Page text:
Kawasaki disease (KD) is the most common cause of acquired cardiovascular disease in childhood in the United States. This acute vasculitis primarily affects children under the age of 5 yrs. who present with fever and mucocutaneous signs of inflammation. The cause of KD remains uncertain, although recent data have implicated a new human coronavirus that causes pneumonia and upper respiratory tract symptoms in children but may cause vasculitis in genetically susceptible hosts. There is currently no specific laboratory test to identify children with KD. Without treatment, one in four children will develop permanent damage to the coronary arteries that may lead to ischemic heart disease, myocardial infarction, and death. High dose intravenous gamma globulin administered within the first 10 days of fever significantly reduces the risk of coronary artery damage by unknown mechanisms. Understanding the process of acute vascular wall damage and recovery in KD will teach us about cellular pathways that are likely to be important in other inflammatory vascular diseases including atherosclerosis and abdominal aortic aneurysms. Long-term objective and specific aims: At the beginning of this project 3 years ago, essentially nothing was known about the genetic influences in KD and no systematic examination of gene transcription in blood cells had been performed. We have now identified candidate genes that may influence disease susceptibility, response to treatment, and outcome. Our exciting finding of a protective effect of a deletion in the chemokine receptor 5 gene (CCR5) suggests an important role of this chemokine receptor in KD and will lead to new insight into KD pathogenesis. An important role for T helper cell-2 signaling pathways was suggested by work implicating the IL-4 gene in disease susceptibility. Gene-gene interactions in the IL-4 pathway will be explored in the current proposal. Other genes implicated in our preliminary studies will be tested in new cohorts of KD patients and include platelet glycoprotein receptor genes and genes involved in lipid metabolism, regulation of blood pressure, extracellular matrix remodeling, and coagulation. The B2- adrenergic receptor was implicated in the development of coronary artery aneurysms. The current proposal focuses on genetic approaches that can identify pathways important in KD pathogenesis and brings together an international team of clinicians with expertise in KD, molecular biologists, a statistical genetics team expert in evaluating genetic influences on disease, and experts in chemokine signaling. Relevance to public health: Each year over 4,000 American children suffer from KD. There is currently no way to predict their response to treatment (15% fail) or outcome (5% develop coronary artery aneurysms). This project will build on previous work to understand the genetic basis for susceptibility to KD and its complications, which will lead to new insights into therapeutics and disease prevention. ? ?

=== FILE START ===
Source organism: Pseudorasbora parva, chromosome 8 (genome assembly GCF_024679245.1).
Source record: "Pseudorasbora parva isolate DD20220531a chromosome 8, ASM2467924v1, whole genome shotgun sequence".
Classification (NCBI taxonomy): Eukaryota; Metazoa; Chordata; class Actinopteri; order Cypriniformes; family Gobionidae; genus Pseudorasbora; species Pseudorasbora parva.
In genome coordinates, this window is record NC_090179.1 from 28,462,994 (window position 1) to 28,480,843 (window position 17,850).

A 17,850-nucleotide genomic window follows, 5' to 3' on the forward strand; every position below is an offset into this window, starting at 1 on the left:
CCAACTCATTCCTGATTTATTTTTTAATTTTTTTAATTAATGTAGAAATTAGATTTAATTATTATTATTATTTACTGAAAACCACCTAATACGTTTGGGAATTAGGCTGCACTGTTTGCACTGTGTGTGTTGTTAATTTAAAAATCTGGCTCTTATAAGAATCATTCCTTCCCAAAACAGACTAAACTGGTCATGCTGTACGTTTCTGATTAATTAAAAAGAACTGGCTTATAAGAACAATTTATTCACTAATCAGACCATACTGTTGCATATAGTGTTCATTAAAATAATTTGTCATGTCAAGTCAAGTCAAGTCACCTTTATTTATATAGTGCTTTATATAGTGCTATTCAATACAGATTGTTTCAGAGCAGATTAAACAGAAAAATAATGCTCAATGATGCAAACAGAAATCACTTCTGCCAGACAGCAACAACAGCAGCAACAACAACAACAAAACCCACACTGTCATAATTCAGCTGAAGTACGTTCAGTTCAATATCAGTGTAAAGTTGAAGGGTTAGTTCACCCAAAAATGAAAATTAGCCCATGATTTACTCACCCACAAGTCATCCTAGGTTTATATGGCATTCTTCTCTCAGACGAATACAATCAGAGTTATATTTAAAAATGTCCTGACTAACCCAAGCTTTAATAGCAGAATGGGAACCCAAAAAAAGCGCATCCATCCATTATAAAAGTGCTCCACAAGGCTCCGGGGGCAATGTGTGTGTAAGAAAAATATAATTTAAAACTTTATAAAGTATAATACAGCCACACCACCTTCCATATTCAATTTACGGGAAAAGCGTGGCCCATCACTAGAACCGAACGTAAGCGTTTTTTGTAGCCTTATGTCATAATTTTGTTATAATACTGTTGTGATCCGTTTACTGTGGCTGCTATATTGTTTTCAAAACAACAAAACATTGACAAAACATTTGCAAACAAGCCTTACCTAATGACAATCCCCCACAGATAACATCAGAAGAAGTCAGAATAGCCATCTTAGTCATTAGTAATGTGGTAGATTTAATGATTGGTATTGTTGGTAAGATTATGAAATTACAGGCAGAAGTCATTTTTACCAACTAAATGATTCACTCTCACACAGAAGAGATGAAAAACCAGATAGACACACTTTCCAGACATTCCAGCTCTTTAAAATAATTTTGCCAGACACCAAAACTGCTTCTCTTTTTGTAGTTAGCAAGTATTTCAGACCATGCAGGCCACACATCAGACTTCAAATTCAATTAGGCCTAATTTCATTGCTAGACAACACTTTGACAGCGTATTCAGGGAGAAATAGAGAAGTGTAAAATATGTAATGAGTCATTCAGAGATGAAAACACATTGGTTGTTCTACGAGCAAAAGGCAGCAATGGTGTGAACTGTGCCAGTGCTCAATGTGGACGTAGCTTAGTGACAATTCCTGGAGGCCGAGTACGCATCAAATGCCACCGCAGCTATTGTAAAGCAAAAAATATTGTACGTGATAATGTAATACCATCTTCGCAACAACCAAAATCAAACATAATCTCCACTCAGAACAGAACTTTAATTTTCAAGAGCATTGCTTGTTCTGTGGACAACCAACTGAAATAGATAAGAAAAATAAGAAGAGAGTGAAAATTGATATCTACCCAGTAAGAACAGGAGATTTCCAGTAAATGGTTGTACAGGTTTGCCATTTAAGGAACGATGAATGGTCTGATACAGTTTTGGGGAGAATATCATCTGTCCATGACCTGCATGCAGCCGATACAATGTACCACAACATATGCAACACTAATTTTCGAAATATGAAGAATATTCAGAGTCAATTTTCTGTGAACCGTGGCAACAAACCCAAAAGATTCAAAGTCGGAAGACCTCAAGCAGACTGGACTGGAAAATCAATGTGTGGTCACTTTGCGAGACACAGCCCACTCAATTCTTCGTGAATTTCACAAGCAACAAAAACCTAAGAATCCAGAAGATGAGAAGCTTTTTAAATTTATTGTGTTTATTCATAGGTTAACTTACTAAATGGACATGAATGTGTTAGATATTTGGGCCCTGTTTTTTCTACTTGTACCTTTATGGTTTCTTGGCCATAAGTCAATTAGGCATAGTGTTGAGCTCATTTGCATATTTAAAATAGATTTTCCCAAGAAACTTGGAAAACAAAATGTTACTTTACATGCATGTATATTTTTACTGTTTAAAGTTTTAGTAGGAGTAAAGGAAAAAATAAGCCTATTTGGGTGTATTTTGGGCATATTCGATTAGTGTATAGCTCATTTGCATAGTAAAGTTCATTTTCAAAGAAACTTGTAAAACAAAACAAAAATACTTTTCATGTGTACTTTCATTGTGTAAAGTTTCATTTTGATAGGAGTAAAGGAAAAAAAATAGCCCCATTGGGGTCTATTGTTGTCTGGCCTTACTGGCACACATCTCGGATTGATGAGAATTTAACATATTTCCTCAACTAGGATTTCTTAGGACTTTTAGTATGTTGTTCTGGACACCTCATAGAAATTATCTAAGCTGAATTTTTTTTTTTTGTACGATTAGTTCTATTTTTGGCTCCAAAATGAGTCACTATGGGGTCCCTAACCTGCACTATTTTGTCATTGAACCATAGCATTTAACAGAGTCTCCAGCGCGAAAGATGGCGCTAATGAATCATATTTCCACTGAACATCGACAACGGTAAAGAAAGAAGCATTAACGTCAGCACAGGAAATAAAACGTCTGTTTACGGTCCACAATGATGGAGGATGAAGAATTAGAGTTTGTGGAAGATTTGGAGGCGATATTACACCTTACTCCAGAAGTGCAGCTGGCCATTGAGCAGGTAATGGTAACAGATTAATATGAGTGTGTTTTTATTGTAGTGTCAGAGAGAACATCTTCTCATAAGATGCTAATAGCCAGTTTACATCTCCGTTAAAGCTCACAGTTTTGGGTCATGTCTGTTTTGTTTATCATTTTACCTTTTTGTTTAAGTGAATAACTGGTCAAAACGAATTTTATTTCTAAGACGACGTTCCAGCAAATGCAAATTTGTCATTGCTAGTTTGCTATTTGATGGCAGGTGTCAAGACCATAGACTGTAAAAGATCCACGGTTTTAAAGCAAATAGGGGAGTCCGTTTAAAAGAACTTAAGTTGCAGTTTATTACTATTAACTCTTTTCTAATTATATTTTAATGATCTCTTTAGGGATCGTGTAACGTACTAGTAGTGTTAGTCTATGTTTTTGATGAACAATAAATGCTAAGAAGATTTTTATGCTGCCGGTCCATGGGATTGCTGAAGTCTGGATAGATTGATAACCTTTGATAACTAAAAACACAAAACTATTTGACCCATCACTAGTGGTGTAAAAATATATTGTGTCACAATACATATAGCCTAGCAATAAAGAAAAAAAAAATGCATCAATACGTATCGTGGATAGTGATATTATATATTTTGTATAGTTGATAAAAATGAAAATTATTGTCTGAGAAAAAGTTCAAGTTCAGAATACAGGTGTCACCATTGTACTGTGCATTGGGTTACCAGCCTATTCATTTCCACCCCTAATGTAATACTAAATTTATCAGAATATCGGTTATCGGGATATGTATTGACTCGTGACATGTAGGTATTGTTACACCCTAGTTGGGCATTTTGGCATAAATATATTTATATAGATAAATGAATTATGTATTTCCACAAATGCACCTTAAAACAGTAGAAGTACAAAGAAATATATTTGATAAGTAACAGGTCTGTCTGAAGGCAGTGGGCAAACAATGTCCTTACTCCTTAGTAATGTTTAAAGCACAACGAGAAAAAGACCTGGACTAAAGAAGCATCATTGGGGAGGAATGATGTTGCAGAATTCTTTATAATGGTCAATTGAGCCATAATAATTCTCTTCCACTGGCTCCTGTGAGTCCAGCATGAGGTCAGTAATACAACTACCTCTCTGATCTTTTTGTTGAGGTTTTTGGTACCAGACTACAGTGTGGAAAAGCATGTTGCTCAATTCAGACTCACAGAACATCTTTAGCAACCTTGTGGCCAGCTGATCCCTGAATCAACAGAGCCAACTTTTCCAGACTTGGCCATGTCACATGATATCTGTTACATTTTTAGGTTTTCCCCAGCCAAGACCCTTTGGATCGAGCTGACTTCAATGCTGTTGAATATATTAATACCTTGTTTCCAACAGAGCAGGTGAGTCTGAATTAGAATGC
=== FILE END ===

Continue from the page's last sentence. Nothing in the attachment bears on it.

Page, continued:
National Institute of Health (NIH)
National Heart, Lung, and Blood Institute (NHLBI)
Research Project (R01)
Project #
Application #
Study Section
Special Emphasis Panel (ZRG1-CICS (01))
Program Officer
Kaltman, Jonathan R
Project Start
Project End
Budget Start
Budget End
Support Year
Fiscal Year
Total Cost
Indirect Cost
University of California San Diego
Schools of Medicine
La Jolla
United States
Zip Code
Kahn, Andrew M; Budoff, Matthew J; Daniels, Lori B et al. (2017) Usefulness of Calcium Scoring as a Screening Examination in Patients With a History of Kawasaki Disease. Am J Cardiol 119:967-971
Salgado, Andrea P; Ashouri, Negar; Berry, Erika K et al. (2017) High Risk of Coronary Artery Aneurysms in Infants Younger than 6 Months of Age with Kawasaki Disease. J Pediatr 185:112-116.e1
Hao, Shiying; Jin, Bo; Tan, Zhou et al. (2016) A Classification Tool for Differentiation of Kawasaki Disease from Other Febrile Illnesses. J Pediatr 176:114-120.e8
Kanegaye, John T; Jones, Jefferson M; Burns, Jane C et al. (2016) Axillary, Oral and Rectal Routes of Temperature Measurement During Treatment of Acute Kawasaki Disease. Pediatr Infect Dis J 35:50-3
Connelly, Margery A; Shimizu, Chisato; Winegar, Deborah A et al. (2016) Differences in GlycA and lipoprotein particle parameters may help distinguish acute kawasaki disease from other febrile illnesses in children. BMC Pediatr 16:151
Lee, Aaron M; Shimizu, Chisato; Oharaseki, Toshiaki et al. (2015) Role of TGF-? Signaling in Remodeling of Noncoronary Artery Aneurysms in Kawasaki Disease. Pediatr Dev Pathol 18:310-7
Tremoulet, Adriana H; Dutkowski, Janusz; Sato, Yuichiro et al. (2015) Novel data-mining approach identifies biomarkers for diagnosis of Kawasaki disease. Pediatr Res 78:547-53
Rizk, Sherif R Y; El Said, Galal; Daniels, Lori B et al. (2015) Acute myocardial ischemia in adults secondary to missed Kawasaki disease in childhood. Am J Cardiol 115:423-7
Shimizu, Chisato; Sood, Alka; Lau, Hubert D et al. (2015) Cardiovascular pathology in 2 young adults with sudden, unexpected death due to coronary aneurysms from Kawasaki disease in childhood. Cardiovasc Pathol 24:310-6
Lin, Jonathan; Jain, Sonia; Sun, Xiaoying et al. (2014) Lipoprotein particle concentrations in children and adults following Kawasaki disease. J Pediatr 165:727-31

Showing the most recent 10 out of 57 publications